The impact of COVID-19 on the Isle of Man’s illegal drug trade

The island’s borders closed almost two months ago in a bid to slow the spread of COVID-19.

But how does tightly controlling who can come and go affect illegal drug supplies?

“I think the first week there was a drop [in supply], then they’ve just adapted and it’s gone back up again,” said Detective Inspector Christie Morgan.

She heads up the Isle of Man Constabulary’s drug and organised crime unit and its intelligence and special branch unit.

The force said that drugs are being sent through the postal service, as people are unable to travel further ashore.

“The Post Office has done a lot of work with us to try and proactively identify the packages coming in,” Detective Morgan added.

“We’ve got help from the Post Office, we’ve got plans in place there: being extra vigilant, we’ve got help from the dog handlers at the prison who are coming down to the Post Office and we’re getting extra patrols up there ourselves.

“We do get a lot [of drugs] through the boats normally, either in person or packed in cars, and because that’s stopped, we have seen a massive increase in the drugs seized at the Post Office.”

When lockdown started and the force noticed that it was harder for people to get drugs, there was an expectation that crime would go up, Detective Morgan said.

“We thought people might try to target pharmacies or we thought there’d be more assaults with people trying to get drugs off people – but luckily that hasn’t happened,” she explained.

“But that’s twofold, that means that the drugs are still available.”

But does demand change because people are not able to go out in the same ways?

It depends, according to Detective Morgan. Those taking heroin typically would not choose to stop, and cannabis users might see their intake increase if they are not in work.

However, consumption of party drugs like cocaine and MDMA “probably isn’t happening as much”.

COVID-19 has not just affected the supply of drugs to the Isle of Man, restrictions on movement within the island have changed the way drugs can be distributed once they arrive.

Detective Morgan said that dealers are selling in larger amounts to cut down on meetups.

“You’ll buy an eighth (1⁄8 of an ounce) so that will do you longer and you won’t have to make as many visits to your drug dealer,” she explained.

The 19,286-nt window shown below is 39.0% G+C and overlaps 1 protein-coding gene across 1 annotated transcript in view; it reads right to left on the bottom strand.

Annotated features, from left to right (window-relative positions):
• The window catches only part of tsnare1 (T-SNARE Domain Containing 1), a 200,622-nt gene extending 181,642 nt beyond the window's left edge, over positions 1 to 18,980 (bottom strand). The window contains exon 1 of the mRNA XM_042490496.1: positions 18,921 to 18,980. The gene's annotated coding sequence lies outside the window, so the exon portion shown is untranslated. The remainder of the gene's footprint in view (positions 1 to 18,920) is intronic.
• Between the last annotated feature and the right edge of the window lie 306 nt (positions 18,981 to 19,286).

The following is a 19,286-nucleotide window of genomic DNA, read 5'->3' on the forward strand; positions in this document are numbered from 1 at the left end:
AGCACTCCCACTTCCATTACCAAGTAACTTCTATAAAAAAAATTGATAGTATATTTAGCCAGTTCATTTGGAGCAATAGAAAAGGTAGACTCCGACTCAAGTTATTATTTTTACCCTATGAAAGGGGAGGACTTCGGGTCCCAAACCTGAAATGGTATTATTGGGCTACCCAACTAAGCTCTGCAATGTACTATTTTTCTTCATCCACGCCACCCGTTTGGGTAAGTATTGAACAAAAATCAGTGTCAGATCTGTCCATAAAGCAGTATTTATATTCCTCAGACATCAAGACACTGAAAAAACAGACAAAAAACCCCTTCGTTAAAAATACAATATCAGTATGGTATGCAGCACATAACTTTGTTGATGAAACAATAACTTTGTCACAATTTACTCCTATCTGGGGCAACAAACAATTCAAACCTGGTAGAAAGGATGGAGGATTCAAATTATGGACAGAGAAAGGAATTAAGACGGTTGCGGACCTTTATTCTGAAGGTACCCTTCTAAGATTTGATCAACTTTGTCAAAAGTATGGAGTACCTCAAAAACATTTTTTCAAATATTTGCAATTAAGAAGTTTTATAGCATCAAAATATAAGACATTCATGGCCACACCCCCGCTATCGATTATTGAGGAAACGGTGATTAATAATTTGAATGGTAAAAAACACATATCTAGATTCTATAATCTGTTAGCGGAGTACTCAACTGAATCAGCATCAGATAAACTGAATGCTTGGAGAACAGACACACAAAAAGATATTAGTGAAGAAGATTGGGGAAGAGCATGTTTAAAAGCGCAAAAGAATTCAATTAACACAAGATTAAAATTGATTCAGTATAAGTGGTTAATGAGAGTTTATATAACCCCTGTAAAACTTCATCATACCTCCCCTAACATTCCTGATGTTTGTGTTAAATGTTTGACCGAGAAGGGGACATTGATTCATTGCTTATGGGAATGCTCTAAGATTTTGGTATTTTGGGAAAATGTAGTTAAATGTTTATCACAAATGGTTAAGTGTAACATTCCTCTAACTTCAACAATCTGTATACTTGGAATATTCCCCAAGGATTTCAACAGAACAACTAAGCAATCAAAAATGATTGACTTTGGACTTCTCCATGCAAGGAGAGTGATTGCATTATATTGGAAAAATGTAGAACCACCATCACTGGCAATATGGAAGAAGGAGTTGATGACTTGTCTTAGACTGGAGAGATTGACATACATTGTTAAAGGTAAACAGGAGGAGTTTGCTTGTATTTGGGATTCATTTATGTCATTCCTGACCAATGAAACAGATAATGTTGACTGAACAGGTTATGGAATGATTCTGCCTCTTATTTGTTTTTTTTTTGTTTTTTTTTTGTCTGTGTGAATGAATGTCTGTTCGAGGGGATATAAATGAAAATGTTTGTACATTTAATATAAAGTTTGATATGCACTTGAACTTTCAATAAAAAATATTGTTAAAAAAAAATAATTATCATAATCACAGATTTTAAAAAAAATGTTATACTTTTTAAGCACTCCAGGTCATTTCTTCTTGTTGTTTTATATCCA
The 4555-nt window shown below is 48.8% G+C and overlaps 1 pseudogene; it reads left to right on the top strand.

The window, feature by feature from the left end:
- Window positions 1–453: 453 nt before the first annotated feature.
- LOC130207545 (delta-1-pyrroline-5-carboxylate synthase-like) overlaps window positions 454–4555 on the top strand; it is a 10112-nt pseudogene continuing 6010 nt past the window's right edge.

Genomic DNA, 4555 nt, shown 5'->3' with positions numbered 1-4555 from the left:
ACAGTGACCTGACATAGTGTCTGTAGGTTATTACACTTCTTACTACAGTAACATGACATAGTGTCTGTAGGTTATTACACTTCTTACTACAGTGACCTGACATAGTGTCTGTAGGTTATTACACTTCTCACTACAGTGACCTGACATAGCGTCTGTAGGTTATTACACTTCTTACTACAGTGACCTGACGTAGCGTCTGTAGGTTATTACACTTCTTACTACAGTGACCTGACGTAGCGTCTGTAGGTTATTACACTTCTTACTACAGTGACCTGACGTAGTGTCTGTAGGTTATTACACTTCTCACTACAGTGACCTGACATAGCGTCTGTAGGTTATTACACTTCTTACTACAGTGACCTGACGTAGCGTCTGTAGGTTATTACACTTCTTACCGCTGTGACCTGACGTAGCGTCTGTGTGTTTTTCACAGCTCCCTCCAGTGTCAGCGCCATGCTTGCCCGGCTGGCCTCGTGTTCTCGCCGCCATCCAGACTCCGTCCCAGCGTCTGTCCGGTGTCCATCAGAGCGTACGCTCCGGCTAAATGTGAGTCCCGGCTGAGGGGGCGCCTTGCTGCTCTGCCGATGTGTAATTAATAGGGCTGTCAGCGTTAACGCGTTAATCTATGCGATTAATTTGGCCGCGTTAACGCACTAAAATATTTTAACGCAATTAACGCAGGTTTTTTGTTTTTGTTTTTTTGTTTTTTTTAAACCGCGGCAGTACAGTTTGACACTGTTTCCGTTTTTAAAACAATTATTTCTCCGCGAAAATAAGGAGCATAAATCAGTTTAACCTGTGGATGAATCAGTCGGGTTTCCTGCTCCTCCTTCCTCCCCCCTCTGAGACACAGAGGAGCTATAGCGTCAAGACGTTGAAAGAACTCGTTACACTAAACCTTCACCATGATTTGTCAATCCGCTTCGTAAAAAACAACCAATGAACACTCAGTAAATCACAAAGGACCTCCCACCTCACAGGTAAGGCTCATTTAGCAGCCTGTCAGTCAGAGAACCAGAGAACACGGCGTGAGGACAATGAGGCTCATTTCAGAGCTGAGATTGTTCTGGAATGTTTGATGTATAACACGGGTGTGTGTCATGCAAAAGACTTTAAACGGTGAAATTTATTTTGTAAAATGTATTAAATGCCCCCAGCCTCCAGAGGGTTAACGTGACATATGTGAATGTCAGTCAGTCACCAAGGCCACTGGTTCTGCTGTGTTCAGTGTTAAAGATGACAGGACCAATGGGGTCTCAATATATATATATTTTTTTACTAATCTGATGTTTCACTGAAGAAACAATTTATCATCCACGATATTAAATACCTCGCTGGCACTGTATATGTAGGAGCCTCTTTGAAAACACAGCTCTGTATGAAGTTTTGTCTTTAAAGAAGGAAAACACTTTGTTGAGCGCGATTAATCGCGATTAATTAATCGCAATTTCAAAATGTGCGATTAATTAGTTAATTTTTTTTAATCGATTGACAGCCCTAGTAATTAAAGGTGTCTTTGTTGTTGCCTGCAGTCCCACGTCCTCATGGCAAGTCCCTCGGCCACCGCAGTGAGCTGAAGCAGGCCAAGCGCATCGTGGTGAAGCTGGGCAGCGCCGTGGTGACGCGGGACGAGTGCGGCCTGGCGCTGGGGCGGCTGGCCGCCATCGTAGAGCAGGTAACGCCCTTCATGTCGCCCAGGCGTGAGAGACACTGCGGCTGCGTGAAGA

“That’s what we’ve found so far through intelligence – we’ve found that they’re just selling it in slightly larger amounts and changing where they would usually meet up to buy drugs.”

Detective Morgan said the force is probably finding more personal possession amounts because of restrictions on movement, with those who are out and about being stopped more.

Whether or not lockdown makes it easier to police the drug trade is more complicated.

“It’s easier in that there’s a lot of people at home, I think members of the public are ringing up and reporting stuff more than they usually would,” Detective Morgan said.

“Whereas before lockdown, people would come and go as they pleased and you wouldn’t really bat an eyelid… so I think people are a lot more sort of vigilant at the minute as to what’s going on, they’ve got a lot more time.

“But then it’s harder for us in that they’re [drug suppliers] changing their methods, so we’re trying to keep up with the changes to what they’re doing.

“In the past we’ve known how we can target people on the boat – but the boats aren’t happening now.”

Another challenge is keeping officers safe from the virus.

“We have to try and make sure that if we’re going into a house where we don’t know who’s in there or if they could have symptoms of covid, we ensure that everyone on the team has got full PPE on and just try to protect them as best as we can,” Detective Morgan explained.

“It’s more important that we protect our staff than we get the drugs.”

Her officers can also be assisted by the covid team, which tackles any issues relating to COVID- 19.

One covid team officer, who preferred not to be named, recalled going to the airports and ferry terminal in March, when those coming into the island were required to self-isolate for two weeks.

“We were down at the airport and the port, chatting to people, chatting to staff and obviously stopping everyone that came in, talking about isolating,” he said.

We were there really in the background.

“It’s not a nice situation to be coming into, a lot of people are thinking I’m just coming home, why should I be doing XYZ, or [they] may be a little bit anxious and distressed.

“It’s [the police presence] a nice calming measure.”

Is it difficult to be the person imposing restrictions on the public’s freedoms?

“We engage with people, we explain what’s happening and it’s putting that personal touch on – and that’s what the whole force is like,” the officer said.

The officer said he does not feel at risk from the virus.

“We are at the forefront and actually being exposed more than everybody else, but because we’re fully aware of it, and we’ve got the right protective gear (we pick the right equipment for the right scenario)…we should in essence be covered,” he said.

“I’m not fearful, but I’m aware of the risks.”

But one thing that is unacceptable to officers is when people try to spit at them during a pandemic, which the force said has happened “several times”.

“To be honest with you, I’d rather take a full on punch than somebody spit at me. It’s the most disgusting base thing ever,” said the officer.

“You have to be aware of that risk and stop it happening before it happens, if you can.”

But he said that the job is not harder now: “It’s kind of one of those jobs, you don’t know what you’re coming into on any given day.

“It’s brilliant, I love it.”

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